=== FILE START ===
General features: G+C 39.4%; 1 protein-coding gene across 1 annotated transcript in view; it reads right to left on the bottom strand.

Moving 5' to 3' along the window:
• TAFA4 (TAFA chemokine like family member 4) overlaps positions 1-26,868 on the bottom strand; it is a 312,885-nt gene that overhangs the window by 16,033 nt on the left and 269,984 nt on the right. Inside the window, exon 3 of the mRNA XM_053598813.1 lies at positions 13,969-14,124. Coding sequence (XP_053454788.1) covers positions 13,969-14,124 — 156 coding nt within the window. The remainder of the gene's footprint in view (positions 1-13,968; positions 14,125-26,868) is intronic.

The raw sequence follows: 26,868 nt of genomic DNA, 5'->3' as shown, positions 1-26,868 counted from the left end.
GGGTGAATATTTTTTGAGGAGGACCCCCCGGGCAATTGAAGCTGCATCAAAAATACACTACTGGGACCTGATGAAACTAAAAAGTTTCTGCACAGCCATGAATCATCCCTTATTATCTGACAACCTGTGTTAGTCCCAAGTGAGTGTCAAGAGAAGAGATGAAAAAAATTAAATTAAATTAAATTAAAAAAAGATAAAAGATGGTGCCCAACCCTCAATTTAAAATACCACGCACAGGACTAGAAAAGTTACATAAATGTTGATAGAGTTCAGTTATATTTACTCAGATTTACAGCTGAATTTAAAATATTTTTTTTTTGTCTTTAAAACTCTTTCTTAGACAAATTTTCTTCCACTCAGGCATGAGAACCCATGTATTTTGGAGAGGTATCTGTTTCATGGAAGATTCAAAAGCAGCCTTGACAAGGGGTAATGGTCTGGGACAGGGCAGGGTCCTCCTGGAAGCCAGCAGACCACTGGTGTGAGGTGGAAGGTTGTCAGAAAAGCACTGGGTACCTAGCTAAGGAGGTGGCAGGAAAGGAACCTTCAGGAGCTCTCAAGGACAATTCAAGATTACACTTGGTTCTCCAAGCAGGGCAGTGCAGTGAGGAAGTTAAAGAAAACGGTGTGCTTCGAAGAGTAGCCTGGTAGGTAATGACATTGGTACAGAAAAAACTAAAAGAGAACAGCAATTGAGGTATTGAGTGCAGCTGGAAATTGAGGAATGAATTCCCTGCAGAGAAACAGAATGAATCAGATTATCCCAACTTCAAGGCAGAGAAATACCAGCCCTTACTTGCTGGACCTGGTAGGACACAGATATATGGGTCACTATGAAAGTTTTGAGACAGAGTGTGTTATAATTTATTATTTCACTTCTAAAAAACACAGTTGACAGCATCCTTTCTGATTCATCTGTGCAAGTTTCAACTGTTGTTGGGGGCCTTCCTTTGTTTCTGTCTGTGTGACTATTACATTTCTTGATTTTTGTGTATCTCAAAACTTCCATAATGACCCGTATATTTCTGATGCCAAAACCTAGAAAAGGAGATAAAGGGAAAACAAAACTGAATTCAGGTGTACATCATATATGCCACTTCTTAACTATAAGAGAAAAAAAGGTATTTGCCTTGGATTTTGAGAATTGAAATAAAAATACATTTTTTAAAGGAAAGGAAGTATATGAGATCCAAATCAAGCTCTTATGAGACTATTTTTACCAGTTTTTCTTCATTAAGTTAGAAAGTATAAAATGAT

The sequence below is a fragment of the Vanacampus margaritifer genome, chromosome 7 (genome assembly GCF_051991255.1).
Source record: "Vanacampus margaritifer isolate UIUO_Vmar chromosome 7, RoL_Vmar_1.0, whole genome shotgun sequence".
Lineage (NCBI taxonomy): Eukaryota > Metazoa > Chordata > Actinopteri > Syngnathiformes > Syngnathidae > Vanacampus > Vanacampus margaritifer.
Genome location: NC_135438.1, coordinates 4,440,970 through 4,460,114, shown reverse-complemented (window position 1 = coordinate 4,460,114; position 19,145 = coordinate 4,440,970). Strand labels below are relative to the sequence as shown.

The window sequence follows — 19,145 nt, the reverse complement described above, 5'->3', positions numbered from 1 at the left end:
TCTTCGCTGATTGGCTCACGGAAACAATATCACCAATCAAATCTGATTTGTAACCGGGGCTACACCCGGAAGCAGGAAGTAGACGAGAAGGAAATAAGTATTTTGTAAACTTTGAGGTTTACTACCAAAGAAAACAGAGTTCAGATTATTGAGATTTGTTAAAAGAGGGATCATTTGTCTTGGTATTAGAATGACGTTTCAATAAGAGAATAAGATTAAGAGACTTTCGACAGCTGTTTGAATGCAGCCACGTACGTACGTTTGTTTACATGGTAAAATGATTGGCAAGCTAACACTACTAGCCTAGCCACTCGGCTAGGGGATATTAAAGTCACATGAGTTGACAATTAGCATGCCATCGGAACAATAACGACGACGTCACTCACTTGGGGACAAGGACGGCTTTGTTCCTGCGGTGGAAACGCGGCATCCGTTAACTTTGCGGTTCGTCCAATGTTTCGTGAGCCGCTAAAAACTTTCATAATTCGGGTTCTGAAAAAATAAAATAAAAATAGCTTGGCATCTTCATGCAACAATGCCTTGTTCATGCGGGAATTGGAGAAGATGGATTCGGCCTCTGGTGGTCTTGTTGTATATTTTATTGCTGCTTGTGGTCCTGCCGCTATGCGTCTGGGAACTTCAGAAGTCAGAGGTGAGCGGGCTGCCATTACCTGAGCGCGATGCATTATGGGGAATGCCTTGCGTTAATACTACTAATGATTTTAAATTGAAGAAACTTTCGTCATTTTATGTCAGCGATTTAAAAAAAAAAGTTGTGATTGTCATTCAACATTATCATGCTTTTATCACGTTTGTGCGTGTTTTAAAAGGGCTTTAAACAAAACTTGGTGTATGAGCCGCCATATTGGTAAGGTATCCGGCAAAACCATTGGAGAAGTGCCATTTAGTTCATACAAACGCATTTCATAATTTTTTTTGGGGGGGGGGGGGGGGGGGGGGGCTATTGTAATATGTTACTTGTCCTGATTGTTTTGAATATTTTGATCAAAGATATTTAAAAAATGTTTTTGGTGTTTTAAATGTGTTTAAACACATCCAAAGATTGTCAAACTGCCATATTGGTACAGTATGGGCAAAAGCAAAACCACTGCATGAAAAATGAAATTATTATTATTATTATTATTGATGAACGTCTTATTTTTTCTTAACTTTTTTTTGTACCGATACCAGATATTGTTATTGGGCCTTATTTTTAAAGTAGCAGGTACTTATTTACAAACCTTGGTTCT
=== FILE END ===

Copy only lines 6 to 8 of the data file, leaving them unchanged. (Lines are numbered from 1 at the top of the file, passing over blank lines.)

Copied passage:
The sequence below is a fragment of the Vanacampus margaritifer genome, chromosome 7 (genome assembly GCF_051991255.1).
Source record: "Vanacampus margaritifer isolate UIUO_Vmar chromosome 7, RoL_Vmar_1.0, whole genome shotgun sequence".
Lineage (NCBI taxonomy): Eukaryota > Metazoa > Chordata > Actinopteri > Syngnathiformes > Syngnathidae > Vanacampus > Vanacampus margaritifer.